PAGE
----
Judge Rules That Suge Knight Is Still On The Hook For $107 Million Judgment From 2005

By on March 8, 2020 in ArticlesCelebrity News

Suge Knight, the former rap mogul currently serving a 28-year prison sentence for the death of label owner Terry Carter, got some more bad news from a judge, the Los Angeles Times recently reported. After having voided a 2005 judgment that Knight would pay out $107 million to former Death Row associate Lydia Harris back in September of last year, Los Angeles Superior Court Judge David Sotelo has reinstated the judgment, putting Knight back on the hook for the money.

Sotelo first reinstated the judgment back in December, and in his most recent ruling said the matter has now been closed as far as he's concerned. He described it as "a very old case with big names and big numbers," which is certainly true, since Harris's allegations against Knight go all the way back to 1989, when she and her husband Michael Harris were investors in the very early days of Death Row Records. When the label became successful, Harris alleged, she and her husband were forced out, leaving her to pursue what she claimed she was owed in court.

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Somewhat unusually, it was Harris herself who instigated the initial voiding of the ruling in September 2019, after she raised significant issues with the case and her attorneys' practices in securing it. The following month, Harris was seen with a new attorney, holding a press conference explaining her position that the judgment should be voided. But her old attorneys at the firm of Wasserman, Comden & Casselman alleged that it was all part of a scheme to deny their firm their agreed upon 40 percent of the ruling, contingent upon a secret, private settlement between Knight and Harris. There were also some discrepancies regarding whether Knight had already paid Harris any of the money, since in the October press conference it was claimed that she hadn't collected any, while in the law firm's suit against Harris's new attorney it was alleged she had already collected around $1 million from Knight.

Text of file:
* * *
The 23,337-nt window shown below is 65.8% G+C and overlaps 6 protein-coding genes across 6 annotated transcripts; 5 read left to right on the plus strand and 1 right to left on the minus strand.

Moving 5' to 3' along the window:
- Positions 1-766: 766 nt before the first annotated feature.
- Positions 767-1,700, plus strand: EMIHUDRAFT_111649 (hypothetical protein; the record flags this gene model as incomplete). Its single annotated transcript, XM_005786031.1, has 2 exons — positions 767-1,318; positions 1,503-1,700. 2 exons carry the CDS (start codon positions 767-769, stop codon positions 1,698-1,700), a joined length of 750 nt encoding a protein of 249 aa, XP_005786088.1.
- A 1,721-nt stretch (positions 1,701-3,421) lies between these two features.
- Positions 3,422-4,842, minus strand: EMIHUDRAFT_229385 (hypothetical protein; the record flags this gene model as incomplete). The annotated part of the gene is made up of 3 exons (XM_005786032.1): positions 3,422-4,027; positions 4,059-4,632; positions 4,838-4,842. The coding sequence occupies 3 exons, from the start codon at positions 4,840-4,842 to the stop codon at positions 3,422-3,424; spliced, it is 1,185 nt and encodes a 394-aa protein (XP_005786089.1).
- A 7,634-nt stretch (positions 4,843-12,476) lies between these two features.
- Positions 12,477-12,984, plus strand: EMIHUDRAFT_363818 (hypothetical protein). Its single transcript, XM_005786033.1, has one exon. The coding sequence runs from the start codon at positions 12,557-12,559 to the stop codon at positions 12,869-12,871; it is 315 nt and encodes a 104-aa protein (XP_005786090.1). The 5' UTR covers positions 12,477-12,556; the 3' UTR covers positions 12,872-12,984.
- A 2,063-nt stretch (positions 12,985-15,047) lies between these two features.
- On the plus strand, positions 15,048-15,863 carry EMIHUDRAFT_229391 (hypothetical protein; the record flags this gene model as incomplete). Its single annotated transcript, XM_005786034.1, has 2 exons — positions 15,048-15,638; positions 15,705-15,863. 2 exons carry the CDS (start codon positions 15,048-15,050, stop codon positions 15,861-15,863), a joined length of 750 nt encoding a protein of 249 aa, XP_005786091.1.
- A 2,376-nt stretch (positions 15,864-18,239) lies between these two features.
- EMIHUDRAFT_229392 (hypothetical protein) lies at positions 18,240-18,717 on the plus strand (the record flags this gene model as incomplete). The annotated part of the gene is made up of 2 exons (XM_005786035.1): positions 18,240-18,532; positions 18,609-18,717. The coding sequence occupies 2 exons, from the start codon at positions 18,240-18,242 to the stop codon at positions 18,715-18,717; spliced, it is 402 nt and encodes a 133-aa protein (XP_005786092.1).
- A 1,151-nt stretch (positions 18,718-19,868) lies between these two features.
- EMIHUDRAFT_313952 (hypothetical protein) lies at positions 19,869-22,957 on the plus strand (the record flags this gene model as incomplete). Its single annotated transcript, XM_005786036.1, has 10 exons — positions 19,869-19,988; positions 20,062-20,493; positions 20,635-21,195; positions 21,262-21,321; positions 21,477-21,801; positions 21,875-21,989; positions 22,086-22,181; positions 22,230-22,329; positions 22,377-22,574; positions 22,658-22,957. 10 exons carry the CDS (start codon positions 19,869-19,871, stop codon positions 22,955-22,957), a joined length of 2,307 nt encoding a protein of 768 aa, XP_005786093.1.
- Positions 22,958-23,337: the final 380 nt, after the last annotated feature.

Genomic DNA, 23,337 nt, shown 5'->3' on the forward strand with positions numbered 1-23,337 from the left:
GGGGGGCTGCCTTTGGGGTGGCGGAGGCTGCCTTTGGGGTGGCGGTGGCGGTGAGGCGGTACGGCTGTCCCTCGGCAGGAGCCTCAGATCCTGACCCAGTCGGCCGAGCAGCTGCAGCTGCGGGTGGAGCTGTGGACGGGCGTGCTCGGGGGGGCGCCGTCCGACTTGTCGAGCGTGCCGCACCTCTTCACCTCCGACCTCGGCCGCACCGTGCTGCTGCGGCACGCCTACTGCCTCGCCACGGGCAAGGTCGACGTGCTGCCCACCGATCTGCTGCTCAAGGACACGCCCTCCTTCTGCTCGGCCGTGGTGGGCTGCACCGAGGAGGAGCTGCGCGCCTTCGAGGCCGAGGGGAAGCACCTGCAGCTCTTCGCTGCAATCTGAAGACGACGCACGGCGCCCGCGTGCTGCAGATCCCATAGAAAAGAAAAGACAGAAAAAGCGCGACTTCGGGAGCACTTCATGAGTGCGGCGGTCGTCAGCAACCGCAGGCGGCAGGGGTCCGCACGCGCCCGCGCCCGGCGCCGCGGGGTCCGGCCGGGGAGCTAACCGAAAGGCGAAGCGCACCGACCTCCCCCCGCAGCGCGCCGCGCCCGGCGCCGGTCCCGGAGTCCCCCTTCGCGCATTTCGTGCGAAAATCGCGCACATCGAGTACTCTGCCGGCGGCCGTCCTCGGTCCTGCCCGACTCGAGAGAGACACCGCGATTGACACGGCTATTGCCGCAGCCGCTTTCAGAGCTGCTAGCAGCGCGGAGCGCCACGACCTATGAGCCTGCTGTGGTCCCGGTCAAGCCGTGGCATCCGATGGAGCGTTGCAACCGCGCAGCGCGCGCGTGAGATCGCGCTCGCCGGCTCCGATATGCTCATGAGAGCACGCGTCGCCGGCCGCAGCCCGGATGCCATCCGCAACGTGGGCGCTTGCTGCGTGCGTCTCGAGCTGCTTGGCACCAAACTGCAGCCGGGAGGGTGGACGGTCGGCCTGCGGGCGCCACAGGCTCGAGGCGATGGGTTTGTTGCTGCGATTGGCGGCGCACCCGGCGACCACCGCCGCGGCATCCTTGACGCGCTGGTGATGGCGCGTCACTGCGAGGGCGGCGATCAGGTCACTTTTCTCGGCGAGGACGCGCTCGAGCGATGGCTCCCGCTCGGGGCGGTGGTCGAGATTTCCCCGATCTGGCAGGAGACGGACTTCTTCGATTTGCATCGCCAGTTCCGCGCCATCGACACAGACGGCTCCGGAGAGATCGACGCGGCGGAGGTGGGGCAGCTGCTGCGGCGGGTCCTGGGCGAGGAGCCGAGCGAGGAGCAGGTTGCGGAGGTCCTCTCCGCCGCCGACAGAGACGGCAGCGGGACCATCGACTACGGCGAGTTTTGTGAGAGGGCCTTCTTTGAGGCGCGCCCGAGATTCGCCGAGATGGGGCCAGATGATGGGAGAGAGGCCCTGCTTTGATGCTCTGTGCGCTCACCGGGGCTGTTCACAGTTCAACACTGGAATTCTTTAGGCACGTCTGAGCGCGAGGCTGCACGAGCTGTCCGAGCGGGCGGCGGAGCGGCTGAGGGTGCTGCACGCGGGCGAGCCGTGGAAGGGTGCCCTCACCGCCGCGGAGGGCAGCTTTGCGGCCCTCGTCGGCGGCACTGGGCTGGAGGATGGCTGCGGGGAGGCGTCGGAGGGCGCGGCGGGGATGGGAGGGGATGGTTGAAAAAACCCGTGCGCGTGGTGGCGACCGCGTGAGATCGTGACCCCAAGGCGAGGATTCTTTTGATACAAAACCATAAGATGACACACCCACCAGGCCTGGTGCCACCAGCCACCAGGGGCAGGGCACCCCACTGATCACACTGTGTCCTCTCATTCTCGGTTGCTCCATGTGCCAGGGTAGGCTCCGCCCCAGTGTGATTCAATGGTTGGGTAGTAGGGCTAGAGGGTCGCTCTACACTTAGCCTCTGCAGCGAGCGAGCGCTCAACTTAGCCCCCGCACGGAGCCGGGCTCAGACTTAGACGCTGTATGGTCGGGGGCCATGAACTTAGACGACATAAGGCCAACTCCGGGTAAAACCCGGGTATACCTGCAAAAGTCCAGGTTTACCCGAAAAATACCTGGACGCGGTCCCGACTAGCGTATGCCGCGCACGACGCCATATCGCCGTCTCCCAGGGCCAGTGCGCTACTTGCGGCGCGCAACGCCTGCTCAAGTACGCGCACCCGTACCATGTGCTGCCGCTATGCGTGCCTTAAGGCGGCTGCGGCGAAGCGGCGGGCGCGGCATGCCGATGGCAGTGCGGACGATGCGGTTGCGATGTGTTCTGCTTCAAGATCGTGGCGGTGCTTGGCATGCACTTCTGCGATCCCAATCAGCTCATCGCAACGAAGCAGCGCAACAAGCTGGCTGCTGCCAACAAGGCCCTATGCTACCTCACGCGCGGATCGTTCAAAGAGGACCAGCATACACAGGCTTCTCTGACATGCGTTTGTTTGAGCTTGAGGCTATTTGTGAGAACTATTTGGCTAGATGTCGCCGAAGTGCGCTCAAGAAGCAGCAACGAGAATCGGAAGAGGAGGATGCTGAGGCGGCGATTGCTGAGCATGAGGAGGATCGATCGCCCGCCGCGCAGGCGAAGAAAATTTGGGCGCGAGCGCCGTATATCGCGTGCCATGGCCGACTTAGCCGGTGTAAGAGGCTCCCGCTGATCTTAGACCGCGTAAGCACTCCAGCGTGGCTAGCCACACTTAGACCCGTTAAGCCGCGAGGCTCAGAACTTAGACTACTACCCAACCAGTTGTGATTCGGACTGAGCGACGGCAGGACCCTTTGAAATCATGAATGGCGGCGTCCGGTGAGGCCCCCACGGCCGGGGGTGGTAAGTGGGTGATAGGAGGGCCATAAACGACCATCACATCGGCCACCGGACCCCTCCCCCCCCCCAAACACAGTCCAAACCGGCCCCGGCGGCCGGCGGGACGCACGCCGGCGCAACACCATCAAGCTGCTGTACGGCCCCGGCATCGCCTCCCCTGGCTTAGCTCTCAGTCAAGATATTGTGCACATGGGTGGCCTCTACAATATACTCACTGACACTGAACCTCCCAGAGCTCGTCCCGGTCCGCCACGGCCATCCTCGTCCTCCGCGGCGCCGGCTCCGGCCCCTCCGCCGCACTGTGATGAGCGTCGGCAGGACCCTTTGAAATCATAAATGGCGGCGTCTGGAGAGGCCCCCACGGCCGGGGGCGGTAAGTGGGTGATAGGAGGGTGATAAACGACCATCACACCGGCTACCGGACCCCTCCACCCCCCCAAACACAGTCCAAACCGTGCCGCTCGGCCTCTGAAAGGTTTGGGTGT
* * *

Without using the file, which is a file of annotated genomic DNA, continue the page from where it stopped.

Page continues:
Clearly it's been a complex case, but now the ruling is back on the books, which means that if there was such a scheme, it failed. And Knight is back to owing more than $100 million to Harris, as well as her old attorneys at Wasserman, Comden & Casselman.

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